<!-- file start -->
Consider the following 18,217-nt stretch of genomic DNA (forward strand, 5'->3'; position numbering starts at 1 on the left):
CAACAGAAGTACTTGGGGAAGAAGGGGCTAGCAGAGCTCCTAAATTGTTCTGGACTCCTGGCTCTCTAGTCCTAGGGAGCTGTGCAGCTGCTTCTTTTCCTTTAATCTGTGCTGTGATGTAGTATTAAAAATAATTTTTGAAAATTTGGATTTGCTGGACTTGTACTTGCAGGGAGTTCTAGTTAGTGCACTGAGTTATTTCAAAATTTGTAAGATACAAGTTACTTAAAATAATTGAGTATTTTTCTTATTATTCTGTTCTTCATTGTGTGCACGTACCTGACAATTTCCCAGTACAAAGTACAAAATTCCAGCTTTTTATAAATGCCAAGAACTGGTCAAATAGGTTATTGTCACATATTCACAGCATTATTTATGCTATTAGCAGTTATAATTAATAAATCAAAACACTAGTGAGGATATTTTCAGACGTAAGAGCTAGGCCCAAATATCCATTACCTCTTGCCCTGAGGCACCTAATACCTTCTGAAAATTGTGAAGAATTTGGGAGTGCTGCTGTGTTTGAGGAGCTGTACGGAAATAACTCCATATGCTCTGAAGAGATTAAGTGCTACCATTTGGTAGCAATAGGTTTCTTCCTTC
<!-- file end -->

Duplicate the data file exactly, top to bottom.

Consider the following 18,217-nt stretch of genomic DNA (forward strand, 5'->3'; position numbering starts at 1 on the left):
CAACAGAAGTACTTGGGGAAGAAGGGGCTAGCAGAGCTCCTAAATTGTTCTGGACTCCTGGCTCTCTAGTCCTAGGGAGCTGTGCAGCTGCTTCTTTTCCTTTAATCTGTGCTGTGATGTAGTATTAAAAATAATTTTTGAAAATTTGGATTTGCTGGACTTGTACTTGCAGGGAGTTCTAGTTAGTGCACTGAGTTATTTCAAAATTTGTAAGATACAAGTTACTTAAAATAATTGAGTATTTTTCTTATTATTCTGTTCTTCATTGTGTGCACGTACCTGACAATTTCCCAGTACAAAGTACAAAATTCCAGCTTTTTATAAATGCCAAGAACTGGTCAAATAGGTTATTGTCACATATTCACAGCATTATTTATGCTATTAGCAGTTATAATTAATAAATCAAAACACTAGTGAGGATATTTTCAGACGTAAGAGCTAGGCCCAAATATCCATTACCTCTTGCCCTGAGGCACCTAATACCTTCTGAAAATTGTGAAGAATTTGGGAGTGCTGCTGTGTTTGAGGAGCTGTACGGAAATAACTCCATATGCTCTGAAGAGATTAAGTGCTACCATTTGGTAGCAATAGGTTTCTTCCTTC